The holidays are a joyous time for many reasons, not the least of which is a chance to gorge on the best that both college and professional football have to offer. The best part of all is that the playoff dance doesn’t end for the professionals until the first Sunday in February.
However, Bills fans are painfully aware that they have been left out of the playoff party since the beginning of this millennium. Bills fans getting ready to enter high school have lived their entire lives without Buffalo making the playoffs. I can go on, and as usual, I will do so.
The last time the Bills were in the playoffs, I was a middle-aged freak at the peak of my career. Now I am a fossil; an elderly Bills fan that sometimes longs for the times when there were almost as many kegs of beer in the aisles as people in venerable War Memorial Stadium. Good times and great memories from when professional football was a much different kind of sport than it is today.
After the wash, rinse, repeat of 6-10 seasons, the media had to resort to asking what’s different about this 6-10 team than any of the previous ones? Some believe that you are what your record indicates, and nothing more. Others look more at quality indicators, such as how close the scores were in each game played to identify some indication that this team is finally on the right path to get back into the playoffs.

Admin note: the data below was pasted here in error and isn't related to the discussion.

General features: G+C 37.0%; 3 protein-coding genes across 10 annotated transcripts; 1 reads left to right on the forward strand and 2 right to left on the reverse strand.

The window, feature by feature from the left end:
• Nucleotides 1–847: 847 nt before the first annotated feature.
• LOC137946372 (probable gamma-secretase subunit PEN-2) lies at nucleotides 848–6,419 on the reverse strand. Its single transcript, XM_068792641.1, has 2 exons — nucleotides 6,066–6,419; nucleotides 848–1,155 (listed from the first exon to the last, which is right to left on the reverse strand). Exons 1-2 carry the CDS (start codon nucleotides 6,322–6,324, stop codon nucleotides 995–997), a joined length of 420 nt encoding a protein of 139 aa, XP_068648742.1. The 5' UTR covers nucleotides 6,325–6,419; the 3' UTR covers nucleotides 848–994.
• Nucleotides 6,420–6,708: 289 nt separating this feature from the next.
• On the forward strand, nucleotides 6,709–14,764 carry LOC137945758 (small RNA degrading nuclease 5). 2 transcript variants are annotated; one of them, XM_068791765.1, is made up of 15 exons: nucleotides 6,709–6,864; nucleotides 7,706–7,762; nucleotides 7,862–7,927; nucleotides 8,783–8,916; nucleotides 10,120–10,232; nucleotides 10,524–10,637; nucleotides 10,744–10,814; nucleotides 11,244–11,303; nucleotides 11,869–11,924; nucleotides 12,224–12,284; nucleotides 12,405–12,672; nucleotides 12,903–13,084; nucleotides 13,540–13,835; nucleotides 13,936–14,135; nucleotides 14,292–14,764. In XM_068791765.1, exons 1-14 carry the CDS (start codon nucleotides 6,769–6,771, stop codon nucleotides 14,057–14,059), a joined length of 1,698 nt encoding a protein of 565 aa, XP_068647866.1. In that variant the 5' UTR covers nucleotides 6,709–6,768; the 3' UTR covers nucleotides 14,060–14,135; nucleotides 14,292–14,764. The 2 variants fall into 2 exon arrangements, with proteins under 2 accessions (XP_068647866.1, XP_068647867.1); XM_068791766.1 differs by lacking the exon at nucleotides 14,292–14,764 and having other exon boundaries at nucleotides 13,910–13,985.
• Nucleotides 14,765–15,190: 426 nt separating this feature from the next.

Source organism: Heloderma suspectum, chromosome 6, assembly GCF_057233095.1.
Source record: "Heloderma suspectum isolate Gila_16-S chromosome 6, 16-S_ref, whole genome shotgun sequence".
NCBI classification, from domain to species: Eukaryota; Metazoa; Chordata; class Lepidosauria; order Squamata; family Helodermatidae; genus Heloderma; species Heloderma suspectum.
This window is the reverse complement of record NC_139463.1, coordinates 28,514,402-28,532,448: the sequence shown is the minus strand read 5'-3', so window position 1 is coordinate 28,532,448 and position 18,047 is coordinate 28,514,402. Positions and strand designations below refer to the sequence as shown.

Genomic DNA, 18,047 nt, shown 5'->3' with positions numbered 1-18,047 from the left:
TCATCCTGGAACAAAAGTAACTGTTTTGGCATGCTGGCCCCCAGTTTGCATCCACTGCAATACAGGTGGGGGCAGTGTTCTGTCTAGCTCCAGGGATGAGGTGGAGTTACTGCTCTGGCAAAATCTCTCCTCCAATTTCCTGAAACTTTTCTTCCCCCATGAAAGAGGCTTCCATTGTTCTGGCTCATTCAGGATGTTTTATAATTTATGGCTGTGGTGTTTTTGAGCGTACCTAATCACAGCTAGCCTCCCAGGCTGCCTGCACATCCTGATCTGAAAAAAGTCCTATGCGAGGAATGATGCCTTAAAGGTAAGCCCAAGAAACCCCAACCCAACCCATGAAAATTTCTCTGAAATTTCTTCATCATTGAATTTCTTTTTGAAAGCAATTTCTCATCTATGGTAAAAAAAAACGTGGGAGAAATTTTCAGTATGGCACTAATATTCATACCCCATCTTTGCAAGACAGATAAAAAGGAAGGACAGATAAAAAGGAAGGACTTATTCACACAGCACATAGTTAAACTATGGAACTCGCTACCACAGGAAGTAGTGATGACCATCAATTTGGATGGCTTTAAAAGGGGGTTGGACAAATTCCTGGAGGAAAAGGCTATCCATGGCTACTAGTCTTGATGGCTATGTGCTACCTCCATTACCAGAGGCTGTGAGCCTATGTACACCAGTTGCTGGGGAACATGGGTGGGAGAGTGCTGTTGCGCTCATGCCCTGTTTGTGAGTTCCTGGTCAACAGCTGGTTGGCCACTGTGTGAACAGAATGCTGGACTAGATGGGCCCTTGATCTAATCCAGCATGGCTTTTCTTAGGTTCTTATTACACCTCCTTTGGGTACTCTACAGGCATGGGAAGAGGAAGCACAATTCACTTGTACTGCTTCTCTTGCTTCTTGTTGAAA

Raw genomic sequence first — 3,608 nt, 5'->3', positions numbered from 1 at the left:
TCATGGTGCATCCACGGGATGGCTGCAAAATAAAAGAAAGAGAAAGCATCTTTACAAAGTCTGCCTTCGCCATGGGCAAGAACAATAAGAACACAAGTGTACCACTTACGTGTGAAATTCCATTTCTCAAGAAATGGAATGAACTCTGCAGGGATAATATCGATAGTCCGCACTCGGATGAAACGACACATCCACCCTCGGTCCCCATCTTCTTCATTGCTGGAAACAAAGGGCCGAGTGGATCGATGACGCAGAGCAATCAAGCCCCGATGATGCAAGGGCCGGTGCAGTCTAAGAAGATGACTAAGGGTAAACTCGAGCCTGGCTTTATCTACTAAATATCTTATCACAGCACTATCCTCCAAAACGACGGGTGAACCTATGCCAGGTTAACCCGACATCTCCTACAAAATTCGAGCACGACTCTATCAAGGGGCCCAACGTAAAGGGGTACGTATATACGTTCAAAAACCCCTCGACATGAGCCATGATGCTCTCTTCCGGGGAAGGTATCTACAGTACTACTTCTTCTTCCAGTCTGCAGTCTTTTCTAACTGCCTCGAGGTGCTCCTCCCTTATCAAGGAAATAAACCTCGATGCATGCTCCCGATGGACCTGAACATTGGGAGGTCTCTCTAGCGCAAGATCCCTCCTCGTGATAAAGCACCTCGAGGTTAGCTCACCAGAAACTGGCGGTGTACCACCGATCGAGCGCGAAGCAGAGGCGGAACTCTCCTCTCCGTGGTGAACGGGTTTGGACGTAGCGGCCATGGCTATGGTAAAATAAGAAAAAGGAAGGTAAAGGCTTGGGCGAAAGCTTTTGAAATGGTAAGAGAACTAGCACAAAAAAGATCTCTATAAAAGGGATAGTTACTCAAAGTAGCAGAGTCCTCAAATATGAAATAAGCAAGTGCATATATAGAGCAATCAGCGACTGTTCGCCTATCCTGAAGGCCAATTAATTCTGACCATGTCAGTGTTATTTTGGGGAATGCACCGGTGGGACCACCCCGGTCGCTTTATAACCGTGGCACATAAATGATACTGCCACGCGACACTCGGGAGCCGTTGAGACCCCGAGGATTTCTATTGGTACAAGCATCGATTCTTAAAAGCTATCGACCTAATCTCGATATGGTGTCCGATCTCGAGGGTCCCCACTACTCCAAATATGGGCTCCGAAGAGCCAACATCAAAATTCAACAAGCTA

So, are the Bills now closer to their goal of returning to the playoffs, and beginning to rebuild a nationally recognized respectable franchise? On paper (or computer screen), one might say that on the surface, this season resembles many of the same seasons experienced by the last four head coaches.
Perhaps the most consistent thing about the Bills miserable record over the last 14 years is that they seemed to have evolved into being one of the worst teams as far as drafting, developing, and retaining talent. I won’t rehash the nightmare because Bills fans have endured the pain and don’t need reminders about how difficult it has been to endure.
The key question exasperated fans want an answer to is when this team will make the playoffs again. Of course no one can predict the future, but there are a few flashes of light that are beginning to show where this team is going in the next few years.
First, while many fans may believe this was no big deal, the firing of wide receiver coach Ike Hilliard came as a mild surprise to me. Like many other Bills fans, I thought if any Bills coach would get the axe, it would be Danny Crossman for his not-so-special teams this season. However, a solid argument could be made that this talented young group of wide receivers did not develop as much as they should have this season.
T.J. Graham is the guy who I believe is most likely to benefit from a change in position coaches. He struggled with too many dropped passes this season. He also did not make the leap in production that you hope to see in young players from their first to second season.